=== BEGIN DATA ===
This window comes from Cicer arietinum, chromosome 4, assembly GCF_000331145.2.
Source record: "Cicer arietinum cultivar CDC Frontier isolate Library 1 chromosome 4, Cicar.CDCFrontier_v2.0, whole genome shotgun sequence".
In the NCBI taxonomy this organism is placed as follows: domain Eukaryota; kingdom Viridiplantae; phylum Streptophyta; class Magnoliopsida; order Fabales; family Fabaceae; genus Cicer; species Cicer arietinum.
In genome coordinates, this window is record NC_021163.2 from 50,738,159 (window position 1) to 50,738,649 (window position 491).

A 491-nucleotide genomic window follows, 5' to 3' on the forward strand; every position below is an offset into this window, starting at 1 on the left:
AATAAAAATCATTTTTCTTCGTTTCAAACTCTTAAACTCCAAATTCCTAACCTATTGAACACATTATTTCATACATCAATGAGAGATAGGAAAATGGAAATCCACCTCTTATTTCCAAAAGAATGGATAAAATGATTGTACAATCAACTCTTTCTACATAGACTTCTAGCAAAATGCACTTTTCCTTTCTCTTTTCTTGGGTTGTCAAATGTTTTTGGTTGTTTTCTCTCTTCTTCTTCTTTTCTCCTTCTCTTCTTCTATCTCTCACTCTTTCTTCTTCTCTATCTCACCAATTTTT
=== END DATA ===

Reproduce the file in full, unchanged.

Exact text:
This window comes from Cicer arietinum, chromosome 4, assembly GCF_000331145.2.
Source record: "Cicer arietinum cultivar CDC Frontier isolate Library 1 chromosome 4, Cicar.CDCFrontier_v2.0, whole genome shotgun sequence".
In the NCBI taxonomy this organism is placed as follows: domain Eukaryota; kingdom Viridiplantae; phylum Streptophyta; class Magnoliopsida; order Fabales; family Fabaceae; genus Cicer; species Cicer arietinum.
In genome coordinates, this window is record NC_021163.2 from 50,738,159 (window position 1) to 50,738,649 (window position 491).

A 491-nucleotide genomic window follows, 5' to 3' on the forward strand; every position below is an offset into this window, starting at 1 on the left:
AATAAAAATCATTTTTCTTCGTTTCAAACTCTTAAACTCCAAATTCCTAACCTATTGAACACATTATTTCATACATCAATGAGAGATAGGAAAATGGAAATCCACCTCTTATTTCCAAAAGAATGGATAAAATGATTGTACAATCAACTCTTTCTACATAGACTTCTAGCAAAATGCACTTTTCCTTTCTCTTTTCTTGGGTTGTCAAATGTTTTTGGTTGTTTTCTCTCTTCTTCTTCTTTTCTCCTTCTCTTCTTCTATCTCTCACTCTTTCTTCTTCTCTATCTCACCAATTTTT